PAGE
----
“Dorka ( Juhász) doesn’t have her family here,” Katie said. “If she didn’t have a good game or she seems down like I can see her body language doesn’t look great or her eyes look down, I’ll be like, ‘Hey, let’s go to dinner.’ ”
It’s that sense of encouragement and support that has brought the Fudd family closer together this past season.
Katie and Tim both agree that Azzi has become more independent this past year. She’s learned how to advocate for what she believes in and stay true to herself throughout both her and the team’s adversity. She played the first four games of the season before a foot injury forced her to sit out for two months. Azzi was one of 10 players on the team to miss at least two games or more due to injury or illness.
“It was figuring out who she is in this whole thing,” said Katie, who played at Georgetown. “Your freshman year is eye-opening on you’re coming in, you’re competing with teammates but you’re competing for your teammates and figuring out how she can best help the team.
“But then being injured, figuring out how to selfadvocate with that and knowing that it is OK to say ‘I can’t go today.’ Like, ‘I’m injured, I’m not just hurting.’ She’ll play through anything, so she has to realize when it’s a detriment to what she’s doing versus she can just tough it out. That’s a big thing.”
But amid it all — recovering from her injury, adjusting to the heavy demands of college basketball and managing her brand — that’s when she and her parents got even closer.
“There’s a level of independence with a lot of the stuff that’s going on in young kids, especially student-athletes today, NIL opportunities, but for us, I think it brought us even closer as a family unit because we just found ourselves just pitching in and trying to help her as much as we could with her schedule, her NIL stuff, not necessarily getting deals, but just managing the day-today stuff,” Tim said.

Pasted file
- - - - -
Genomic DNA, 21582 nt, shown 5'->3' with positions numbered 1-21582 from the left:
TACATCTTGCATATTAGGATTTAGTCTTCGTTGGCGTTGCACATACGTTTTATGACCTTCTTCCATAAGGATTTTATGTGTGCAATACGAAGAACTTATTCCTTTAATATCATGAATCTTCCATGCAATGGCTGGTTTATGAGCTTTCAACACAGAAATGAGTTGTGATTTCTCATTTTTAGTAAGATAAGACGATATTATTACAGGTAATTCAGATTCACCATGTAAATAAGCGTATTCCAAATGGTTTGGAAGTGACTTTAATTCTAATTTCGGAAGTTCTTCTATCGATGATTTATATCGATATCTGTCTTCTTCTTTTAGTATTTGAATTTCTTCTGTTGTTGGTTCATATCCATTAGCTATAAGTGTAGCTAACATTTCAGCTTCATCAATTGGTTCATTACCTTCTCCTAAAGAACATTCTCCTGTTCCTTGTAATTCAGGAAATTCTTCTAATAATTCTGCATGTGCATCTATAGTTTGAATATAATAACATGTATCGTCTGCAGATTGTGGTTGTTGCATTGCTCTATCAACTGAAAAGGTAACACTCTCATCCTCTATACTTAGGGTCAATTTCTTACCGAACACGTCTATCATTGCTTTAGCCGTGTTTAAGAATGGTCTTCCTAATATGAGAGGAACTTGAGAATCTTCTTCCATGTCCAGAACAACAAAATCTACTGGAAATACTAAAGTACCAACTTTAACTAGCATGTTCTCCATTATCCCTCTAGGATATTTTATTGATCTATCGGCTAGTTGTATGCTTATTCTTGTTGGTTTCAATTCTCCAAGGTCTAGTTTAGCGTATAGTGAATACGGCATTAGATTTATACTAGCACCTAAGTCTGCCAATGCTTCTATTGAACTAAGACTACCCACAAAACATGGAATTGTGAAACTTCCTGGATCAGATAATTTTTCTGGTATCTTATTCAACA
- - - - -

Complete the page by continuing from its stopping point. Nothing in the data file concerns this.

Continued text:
On the court, Azzi was putting in the behind-thescenes work to get her body back to being healthy. She lifted. She biked. She worked on her ball-handling. She rehabbed her foot and spent practices shooting from a chair. The team doctors, coaches, and she and her parents came up with a timeline to get her back on the court as soon as possible.
On Jan. 25, a day before UConn’s game against DePaul, Azzi participated in the team’s full practice for the first time since November. She felt good and was cleared to play. She called her parents with the good news on their way to the airport ahead of their flight to Chicago.
“She called us after practice and was really happy, giddy, which brought joy to us because we hadn’t heard that,” Tim said. “You could just hear it, that sound in her voice told you a lot.”
Azzi played 23 minutes against DePaul, scoring 15 points and recording three steals, one assist and one rebound. She played in UConn’s final 20 games of the season, starting 17 of them.
“Our mantra to her was every day you just go do what you can do, like go be the best you possible, and then it’s out of your hands,” Katie said. “Do everything that you can in your power to get yourself ready to play. So when you’re back, you’re ready to go.